The facts are there to see. The sugar factory has closed. The closure of the Carlow plant directly led to the demise of the Mallow plant. During the closure of the Carlow factory, the Minister for Agriculture and Food claimed it would not affect its Mallow counterpart. How wrong she was. Where is the Mallow sugar plant now? Is that what we call commitment and leadership?

The €145 million compensation package is not adequate for the destruction of the entire sugar industry. It is now emerging from media reports that a much larger package was on offer had the Minister not chosen to fight to keep production.

That is factually incorrect.

She can refute it later. She fought the battle and lost.

Which is it: that she fought to keep it open or fought to close it?

Order. Senator Coonan has one minute remaining so he must be allowed to speak without interruption.

Due to the nitrates directive, many pig and poultry producers will follow the fate of sugar beet producers. They require large investments in their businesses to implement the directive's conditions. During that debate the Minister went to ground, forgetting about her flock, the farming community. She left it in the hands of the abrasive Minister for the Environment, Heritage and Local Government, Deputy Roche. Not only did he ride roughshod over the pig and poultry producers, he also succeeded in humiliating Teagasc scientists and management. He refused to accept their advice and questioned their scientific evidence. Teagasc is now the cornerstone of the research and development plans of the Minister for Agriculture and Food. Yet in the past several years the Government has slashed its funding, resulting in the closure of research stations and offices.

Senator Callanan's motion is a negative one. At a time when we all should be working together in the interests of farmers, it is regrettable that he comes along crawthumping and backslapping. The action plan is geared for the next election but there is no funding for it.

The Senator has exceeded his time.

The Minister claims the funding will be introduced between 2007 and 2013. That is designed to attract votes but she will not get away with it.

I call on Senator Bradford. Senator Coonan has exceeded his time.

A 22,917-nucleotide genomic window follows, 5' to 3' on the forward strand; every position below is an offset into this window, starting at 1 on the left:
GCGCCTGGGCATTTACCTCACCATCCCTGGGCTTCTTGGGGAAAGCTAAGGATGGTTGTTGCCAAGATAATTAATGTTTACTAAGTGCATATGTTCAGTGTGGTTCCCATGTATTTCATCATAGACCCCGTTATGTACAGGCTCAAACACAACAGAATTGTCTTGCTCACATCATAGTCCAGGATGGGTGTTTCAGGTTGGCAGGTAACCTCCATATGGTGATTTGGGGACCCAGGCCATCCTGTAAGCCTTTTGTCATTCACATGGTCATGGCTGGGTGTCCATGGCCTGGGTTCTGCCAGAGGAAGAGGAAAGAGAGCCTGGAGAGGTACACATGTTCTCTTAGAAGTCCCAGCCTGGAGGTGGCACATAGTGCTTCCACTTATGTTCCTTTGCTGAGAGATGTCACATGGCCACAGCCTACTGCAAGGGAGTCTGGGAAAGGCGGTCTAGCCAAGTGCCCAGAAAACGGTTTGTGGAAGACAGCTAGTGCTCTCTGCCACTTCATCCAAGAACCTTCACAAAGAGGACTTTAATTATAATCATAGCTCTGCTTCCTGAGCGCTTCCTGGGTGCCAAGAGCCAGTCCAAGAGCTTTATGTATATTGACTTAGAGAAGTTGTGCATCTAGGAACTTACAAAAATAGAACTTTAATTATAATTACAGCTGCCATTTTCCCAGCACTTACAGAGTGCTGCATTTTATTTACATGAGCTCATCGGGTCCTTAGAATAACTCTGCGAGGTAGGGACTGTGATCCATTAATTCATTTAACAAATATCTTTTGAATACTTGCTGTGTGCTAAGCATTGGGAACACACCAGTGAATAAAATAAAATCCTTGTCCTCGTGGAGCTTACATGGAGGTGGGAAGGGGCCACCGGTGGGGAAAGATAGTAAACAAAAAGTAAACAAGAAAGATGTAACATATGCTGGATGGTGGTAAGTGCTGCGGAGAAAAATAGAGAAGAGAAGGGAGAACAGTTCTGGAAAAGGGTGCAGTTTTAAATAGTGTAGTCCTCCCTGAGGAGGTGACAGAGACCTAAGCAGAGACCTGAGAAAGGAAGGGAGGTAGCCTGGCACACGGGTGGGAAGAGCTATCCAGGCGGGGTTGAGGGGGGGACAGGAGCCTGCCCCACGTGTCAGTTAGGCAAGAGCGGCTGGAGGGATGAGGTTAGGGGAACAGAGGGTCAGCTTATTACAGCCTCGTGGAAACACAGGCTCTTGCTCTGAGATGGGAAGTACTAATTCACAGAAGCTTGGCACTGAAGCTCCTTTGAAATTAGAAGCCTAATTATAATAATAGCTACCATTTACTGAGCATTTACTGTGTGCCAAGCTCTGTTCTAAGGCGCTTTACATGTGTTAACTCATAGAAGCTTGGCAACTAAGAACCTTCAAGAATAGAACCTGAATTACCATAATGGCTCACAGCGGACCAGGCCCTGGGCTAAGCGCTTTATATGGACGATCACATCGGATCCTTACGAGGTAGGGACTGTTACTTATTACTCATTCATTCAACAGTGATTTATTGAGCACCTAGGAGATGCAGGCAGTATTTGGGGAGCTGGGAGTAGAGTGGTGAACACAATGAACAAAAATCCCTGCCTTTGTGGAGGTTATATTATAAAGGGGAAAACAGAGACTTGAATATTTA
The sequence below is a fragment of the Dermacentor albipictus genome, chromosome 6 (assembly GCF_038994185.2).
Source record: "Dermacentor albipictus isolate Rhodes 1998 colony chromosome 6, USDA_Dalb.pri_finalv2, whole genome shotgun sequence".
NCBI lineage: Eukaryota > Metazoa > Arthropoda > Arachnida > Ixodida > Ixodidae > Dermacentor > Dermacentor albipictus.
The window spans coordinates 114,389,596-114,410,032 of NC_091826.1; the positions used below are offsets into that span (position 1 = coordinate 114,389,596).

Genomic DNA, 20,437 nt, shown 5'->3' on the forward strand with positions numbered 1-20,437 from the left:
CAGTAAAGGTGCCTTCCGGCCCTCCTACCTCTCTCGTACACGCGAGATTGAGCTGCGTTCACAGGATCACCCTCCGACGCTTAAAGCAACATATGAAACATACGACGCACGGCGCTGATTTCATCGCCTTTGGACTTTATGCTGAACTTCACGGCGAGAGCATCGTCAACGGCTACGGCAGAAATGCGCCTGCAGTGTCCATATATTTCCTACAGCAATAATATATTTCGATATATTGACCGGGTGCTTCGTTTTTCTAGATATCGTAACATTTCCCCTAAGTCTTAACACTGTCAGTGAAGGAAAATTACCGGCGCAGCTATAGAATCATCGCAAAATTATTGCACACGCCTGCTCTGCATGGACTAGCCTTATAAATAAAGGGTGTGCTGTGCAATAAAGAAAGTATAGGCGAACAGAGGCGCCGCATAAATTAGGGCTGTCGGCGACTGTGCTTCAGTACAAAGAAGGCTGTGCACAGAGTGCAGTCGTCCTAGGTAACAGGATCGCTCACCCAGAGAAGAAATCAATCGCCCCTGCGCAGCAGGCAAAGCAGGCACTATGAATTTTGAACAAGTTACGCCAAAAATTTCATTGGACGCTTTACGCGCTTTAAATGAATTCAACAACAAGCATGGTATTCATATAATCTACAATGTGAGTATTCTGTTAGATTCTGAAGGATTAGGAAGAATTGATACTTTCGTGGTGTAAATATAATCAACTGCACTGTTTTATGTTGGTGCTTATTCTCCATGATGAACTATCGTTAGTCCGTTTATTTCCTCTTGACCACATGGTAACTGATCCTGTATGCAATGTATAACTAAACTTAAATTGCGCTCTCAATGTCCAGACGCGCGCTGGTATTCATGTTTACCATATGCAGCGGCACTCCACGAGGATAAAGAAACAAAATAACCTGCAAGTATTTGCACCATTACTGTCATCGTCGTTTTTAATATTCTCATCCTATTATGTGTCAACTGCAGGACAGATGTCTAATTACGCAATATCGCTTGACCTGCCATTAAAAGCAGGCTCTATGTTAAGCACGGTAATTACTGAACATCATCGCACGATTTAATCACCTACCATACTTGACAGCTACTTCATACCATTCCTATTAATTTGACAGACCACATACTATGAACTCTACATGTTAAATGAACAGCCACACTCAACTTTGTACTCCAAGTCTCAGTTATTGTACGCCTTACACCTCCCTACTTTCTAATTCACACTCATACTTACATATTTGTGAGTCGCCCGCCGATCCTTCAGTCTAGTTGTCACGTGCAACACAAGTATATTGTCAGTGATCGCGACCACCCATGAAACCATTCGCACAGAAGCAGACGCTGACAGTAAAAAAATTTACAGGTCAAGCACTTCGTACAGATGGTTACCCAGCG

On what planet is Senator Coonan living?

I second the amendment to the motion, presented so forcibly by Senator Coonan. I wish to share my time with Senator John Paul Phelan.

Is that agreed? Agreed.

Last week, I called for a debate on the agriculture industry, particularly the tillage industry. In the immediate aftermath of the decision to close the Mallow sugar factory, the main focus was on the disappearance of the sugar production sector and the compensation package. The bigger picture of the tillage industry must be considered. As I said to the Minister for Agriculture and Food and the Taoiseach at a meeting last week, the future of the industry is at grave risk unless real leadership is shown in developing it. Alternative tillage crops such as those for biofuels must be considered. Sugar was a valuable crop both financially and in crop rotation practice. The majority of 4,000 sugar beet farmers will not be able to continue in the industry unless some aid is given to them.

Senator Coonan spoke about leadership. Agriculture needs leadership, not just from the farming organisations and Teagasc but also from politicians, more than ever before. In most debates in the House, the Government mantra is always "since 1997". However, it is never used in debates on agriculture. Since 1997, thousands of farmers have left the land. Hope in the future viability of agriculture has diminished. The debate is taking place at a time of the greatest uncertainty regarding the future viability of agriculture. Sadly, fewer young people see a future in agriculture. The political challenge for the Government is to provide leadership. We will take on board the published reports but we want action.

It is imperative that those who worked in the Mallow sugar plant will receive proper redundancy payments. It is also important that the bulk of the €145 million compensation package will go to the sugar beet producers and affected hauliers and contractors. The Minister claims advertisements will be placed in the national press advising people on how to claim compensation. I look forward to learning more about the scheme.

I welcome the introduction of the farm pollution control grants. From the point of view of planning permission, etc., a quick and easy system of application must be established. As the forms must be processed quickly, I ask the Minister to ensure sufficient staff numbers are in place for inspections. As the nitrates directive is frightening the farming community, hope must be offered through the farm pollution control grants.

I concur with Senators Bradford and Coonan on the complete shutdown of the domestic sugar sector. Like Senator Bradford, I know many people involved in sugar beet production and who worked in the Carlow sugar factory. As much of the compensation package as possible must be directed to the producers rather than to Greencore's pockets. I urge the Minister to use whatever influence she has in that regard. The drawing up of the compensation scheme will be in her hands. On the balance of all that is moral and equitable, the package should go to those involved in production rather than into the hands of Greencore.